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Air bag maker to declare 33.8 million vehicles defective

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(Reuters) — Japanese air bag manufacturer Takata Corp. is expected to declare about 33.8 million vehicles defective on Tuesday, a move that is expected to lead to the largest auto recall in U.S. history, the Detroit News reported, citing three officials briefed on the announcement.

The company is expected to announce that it has filed a series of four defect information reports with the U.S. National Highway Traffic Safety Administration, declaring both driver and passenger air bag inflators defective in the vehicles, the report said.

The U.S. Department of Transportation and the NHTSA said earlier that they would make a “major” announcement related to the air bag recall.

Takata had no immediate comment on the report.

The number of vehicles with potentially defective Takata air bags recalled globally since 2008 has risen to around 36 million following recalls over the past week by Japan's Toyota Motor Corp., Nissan Motor Co. Ltd. and Honda Motor Co. Ltd.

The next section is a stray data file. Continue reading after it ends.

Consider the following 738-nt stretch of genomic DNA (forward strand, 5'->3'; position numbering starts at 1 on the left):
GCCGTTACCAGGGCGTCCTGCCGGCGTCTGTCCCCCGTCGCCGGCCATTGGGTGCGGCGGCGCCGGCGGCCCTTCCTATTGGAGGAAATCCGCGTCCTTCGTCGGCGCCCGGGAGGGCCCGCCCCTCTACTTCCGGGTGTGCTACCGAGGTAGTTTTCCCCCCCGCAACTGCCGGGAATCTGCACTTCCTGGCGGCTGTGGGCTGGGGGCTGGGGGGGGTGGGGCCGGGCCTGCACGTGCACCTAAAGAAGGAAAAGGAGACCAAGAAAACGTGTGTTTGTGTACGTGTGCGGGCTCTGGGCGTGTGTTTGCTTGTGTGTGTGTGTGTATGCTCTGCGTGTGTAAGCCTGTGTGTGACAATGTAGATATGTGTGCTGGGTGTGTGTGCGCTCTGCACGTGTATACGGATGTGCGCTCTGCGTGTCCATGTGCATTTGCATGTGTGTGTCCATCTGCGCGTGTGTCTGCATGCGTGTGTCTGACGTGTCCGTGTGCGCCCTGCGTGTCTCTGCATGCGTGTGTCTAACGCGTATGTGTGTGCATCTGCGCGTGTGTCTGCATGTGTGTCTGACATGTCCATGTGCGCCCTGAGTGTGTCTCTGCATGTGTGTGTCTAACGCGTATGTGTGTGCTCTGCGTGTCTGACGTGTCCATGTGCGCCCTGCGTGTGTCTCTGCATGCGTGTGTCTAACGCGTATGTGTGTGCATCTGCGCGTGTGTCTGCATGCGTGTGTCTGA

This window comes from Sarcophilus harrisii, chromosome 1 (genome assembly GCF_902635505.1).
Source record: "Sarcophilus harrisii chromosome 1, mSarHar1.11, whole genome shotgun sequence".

The automakers have said that they decided to proceed with the recalls after finding some Takata air bag inflators were not sealed properly, allowing moisture to seep into the propellant casing. Moisture damages the propellant and can lead to an inflator exploding with too much force, shooting shrapnel inside the vehicle.

Six deaths have been linked to the defective air bags, all in cars made by Honda, which has borne the brunt of the Takata recalls to date and which gave a disappointing profit forecast last month due to higher costs related to quality fixes.